Many of us have heard about or even read the various books that have titles something like this: “Three Views on the Church.” On the one hand, these books might be somewhat helpful. On the other hand, we might want to think twice before saying they are helpful without offering any critique or caveat. Speaking of, I just ran across D. A. Carson’s editorial called “Subtle Ways to Abandon the Authority of Scripture in Our Lives.” The whole essay is worth reading, but point number three caught my eye this morning: “Publishing Ventures that Legitimate What God Condemns.” Here’s the first part of it:
Recently Zondervan published Two Views on Homosexuality, the Bible, and the Church; this book bills these two views as “affirming” and “non-affirming,” and two authors support each side. Both sides, we are told, argue “from Scripture.” If the “affirming” side was once viewed as a stance that could not be held by confessional evangelicals, this book declares that not only the non-affirming stance but the affirming stance are represented within the evangelical camp, so the effect of this book is to present alternative evangelical positions, one that thinks the Bible prohibits homosexual marriage, and the other that embraces it.
All who read these lines will of course be aware of the many books that proffer three views or four views (or two, or five) on this or that subject: the millennium, election, hell, baptism, and many more. Surely this new book on homosexuality is no different. To this a couple of things must be said.
(a) The format of such volumes, “x views on y,” is intrinsically slippery. It can be very helpful to students to read, in one volume, diverse stances on complex subjects, yet the format is in danger of suggesting that each option is equally “biblical” because it is argued “from Scripture.” Of course, Jehovah’s Witnesses argue “from Scripture,” but most of us would hasten to add that their exegesis, nominally “from Scripture,” is woefully lacking. The “x views on y” format tilts evaluation away from such considerations, baptizing each option with at least theoretical equivalent legitimacy. In short, the “x views on y” format, as useful as it is for some purposes, is somewhat manipulative. As I have argued elsewhere, not all disputed things are properly disputable.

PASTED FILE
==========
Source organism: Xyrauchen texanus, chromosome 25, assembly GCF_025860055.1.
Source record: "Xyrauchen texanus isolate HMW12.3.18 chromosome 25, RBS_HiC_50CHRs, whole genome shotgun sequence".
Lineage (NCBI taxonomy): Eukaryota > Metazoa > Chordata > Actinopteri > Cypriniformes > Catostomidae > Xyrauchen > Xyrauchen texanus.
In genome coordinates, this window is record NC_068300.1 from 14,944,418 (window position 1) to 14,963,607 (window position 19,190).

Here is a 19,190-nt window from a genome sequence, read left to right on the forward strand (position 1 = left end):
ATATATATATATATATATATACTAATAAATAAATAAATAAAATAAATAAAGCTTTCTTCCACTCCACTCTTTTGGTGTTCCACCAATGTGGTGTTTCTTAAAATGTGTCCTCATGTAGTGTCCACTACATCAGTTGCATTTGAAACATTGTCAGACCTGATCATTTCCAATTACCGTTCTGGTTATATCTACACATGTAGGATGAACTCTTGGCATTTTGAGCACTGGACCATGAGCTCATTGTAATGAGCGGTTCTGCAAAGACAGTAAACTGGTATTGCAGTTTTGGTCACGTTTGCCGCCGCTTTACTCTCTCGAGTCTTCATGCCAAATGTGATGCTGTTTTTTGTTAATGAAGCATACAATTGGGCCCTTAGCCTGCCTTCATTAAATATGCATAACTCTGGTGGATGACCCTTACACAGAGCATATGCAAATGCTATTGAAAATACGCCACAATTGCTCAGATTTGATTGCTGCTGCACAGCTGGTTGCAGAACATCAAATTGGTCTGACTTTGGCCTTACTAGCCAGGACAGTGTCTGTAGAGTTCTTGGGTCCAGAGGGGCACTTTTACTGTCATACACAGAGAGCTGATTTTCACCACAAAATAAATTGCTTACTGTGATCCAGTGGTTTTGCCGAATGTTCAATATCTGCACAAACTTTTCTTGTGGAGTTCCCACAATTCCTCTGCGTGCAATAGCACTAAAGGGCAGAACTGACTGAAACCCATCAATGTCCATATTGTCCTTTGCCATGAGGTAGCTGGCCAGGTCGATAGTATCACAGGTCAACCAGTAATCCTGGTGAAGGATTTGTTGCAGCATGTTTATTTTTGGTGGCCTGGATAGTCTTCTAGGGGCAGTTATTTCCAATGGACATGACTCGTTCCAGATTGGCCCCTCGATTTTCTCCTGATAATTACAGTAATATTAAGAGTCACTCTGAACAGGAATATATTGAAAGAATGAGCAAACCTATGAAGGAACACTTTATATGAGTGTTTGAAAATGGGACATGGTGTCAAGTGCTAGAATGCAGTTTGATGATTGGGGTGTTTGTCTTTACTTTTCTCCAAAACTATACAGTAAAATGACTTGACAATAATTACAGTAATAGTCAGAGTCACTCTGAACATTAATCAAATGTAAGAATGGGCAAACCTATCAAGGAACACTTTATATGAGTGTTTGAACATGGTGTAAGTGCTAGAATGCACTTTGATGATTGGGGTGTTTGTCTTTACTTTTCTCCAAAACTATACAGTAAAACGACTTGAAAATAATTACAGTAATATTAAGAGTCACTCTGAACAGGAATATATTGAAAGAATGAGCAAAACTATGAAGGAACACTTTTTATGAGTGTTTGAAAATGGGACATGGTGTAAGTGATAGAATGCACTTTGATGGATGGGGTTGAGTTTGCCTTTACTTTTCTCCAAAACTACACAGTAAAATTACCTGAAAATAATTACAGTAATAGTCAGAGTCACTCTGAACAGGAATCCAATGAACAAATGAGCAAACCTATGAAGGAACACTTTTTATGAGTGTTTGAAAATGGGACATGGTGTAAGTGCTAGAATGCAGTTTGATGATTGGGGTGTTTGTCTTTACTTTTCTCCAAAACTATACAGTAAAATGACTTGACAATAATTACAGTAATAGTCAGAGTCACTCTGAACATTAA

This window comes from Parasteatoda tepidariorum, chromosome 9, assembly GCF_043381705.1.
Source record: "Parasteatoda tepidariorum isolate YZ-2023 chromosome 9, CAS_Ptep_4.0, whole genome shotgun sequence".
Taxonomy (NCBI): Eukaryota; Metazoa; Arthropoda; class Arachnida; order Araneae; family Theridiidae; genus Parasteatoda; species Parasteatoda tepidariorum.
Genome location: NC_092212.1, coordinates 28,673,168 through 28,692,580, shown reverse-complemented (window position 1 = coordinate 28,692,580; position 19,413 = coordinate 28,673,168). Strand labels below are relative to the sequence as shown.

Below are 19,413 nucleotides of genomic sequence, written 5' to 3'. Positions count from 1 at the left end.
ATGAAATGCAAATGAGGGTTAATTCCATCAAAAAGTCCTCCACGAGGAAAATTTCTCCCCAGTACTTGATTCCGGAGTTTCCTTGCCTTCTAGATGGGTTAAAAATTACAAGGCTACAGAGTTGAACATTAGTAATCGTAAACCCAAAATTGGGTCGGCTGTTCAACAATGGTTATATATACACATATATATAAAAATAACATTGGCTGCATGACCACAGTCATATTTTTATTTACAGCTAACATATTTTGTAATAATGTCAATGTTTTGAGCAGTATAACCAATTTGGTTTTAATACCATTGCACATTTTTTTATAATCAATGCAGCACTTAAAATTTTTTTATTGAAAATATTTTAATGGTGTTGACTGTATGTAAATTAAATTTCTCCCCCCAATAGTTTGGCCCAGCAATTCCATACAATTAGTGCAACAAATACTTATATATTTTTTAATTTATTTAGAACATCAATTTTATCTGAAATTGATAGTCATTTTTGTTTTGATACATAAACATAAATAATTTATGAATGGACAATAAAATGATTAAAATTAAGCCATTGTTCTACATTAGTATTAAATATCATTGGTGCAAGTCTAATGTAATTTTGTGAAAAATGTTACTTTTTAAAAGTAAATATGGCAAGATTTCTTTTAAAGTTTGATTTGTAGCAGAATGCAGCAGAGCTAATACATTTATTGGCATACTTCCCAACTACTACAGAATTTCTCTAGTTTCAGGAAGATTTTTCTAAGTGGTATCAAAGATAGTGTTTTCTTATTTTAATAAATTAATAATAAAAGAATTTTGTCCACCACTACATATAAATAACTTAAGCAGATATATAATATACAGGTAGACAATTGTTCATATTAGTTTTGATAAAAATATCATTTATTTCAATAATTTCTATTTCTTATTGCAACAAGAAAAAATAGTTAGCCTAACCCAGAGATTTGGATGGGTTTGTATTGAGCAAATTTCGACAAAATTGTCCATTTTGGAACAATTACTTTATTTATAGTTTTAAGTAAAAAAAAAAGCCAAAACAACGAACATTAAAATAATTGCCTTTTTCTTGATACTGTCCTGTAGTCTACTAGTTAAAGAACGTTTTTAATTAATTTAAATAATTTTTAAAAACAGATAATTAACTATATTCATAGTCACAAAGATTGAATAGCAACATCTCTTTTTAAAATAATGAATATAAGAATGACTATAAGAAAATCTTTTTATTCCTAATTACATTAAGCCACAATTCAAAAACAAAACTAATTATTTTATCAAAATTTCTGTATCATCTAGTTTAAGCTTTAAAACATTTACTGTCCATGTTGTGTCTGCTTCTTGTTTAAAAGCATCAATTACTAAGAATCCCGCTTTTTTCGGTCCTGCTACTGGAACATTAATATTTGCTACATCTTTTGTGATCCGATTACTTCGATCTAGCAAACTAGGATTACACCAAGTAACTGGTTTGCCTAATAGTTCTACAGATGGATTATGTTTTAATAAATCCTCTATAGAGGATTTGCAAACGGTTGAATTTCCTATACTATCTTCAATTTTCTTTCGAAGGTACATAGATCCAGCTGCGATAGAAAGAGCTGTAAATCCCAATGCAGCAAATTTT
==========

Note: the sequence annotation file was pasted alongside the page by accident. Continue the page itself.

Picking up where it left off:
(b) Otherwise put, it is generally the case that books of the “x views on y” format operate within some implicit confessional framework or other. That’s why no book of this sort has (yet!) been published with a title such as “Three Views on Whether Jesus is God.” We might bring together a liberal committed to philosophical naturalism, a Jehovah’s Witness, and a confessional Christian. But it’s hard to imagine a book like that getting published—or, more precisely, a book like that would be tagged as a volume on comparative religion, not a volume offering options for Christians. Most books of the “x views on y” sort restrict the subject, the y-component, to topics that are currently allowed as evangelical options. To broaden this list to include an option that no evangelical would have allowed ten years ago—say, the denial of the deity of Jesus, or the legitimacy of homosexual practice—is designed simultaneously to assert that Scripture is less clear on the said topic than was once thought, and to re-define, once again, the borders of evangelicalism. On both counts, the voice of Scripture as the norma normans (“the rule that rules”), though theoretically still intact, has in fact been subtly reduced.
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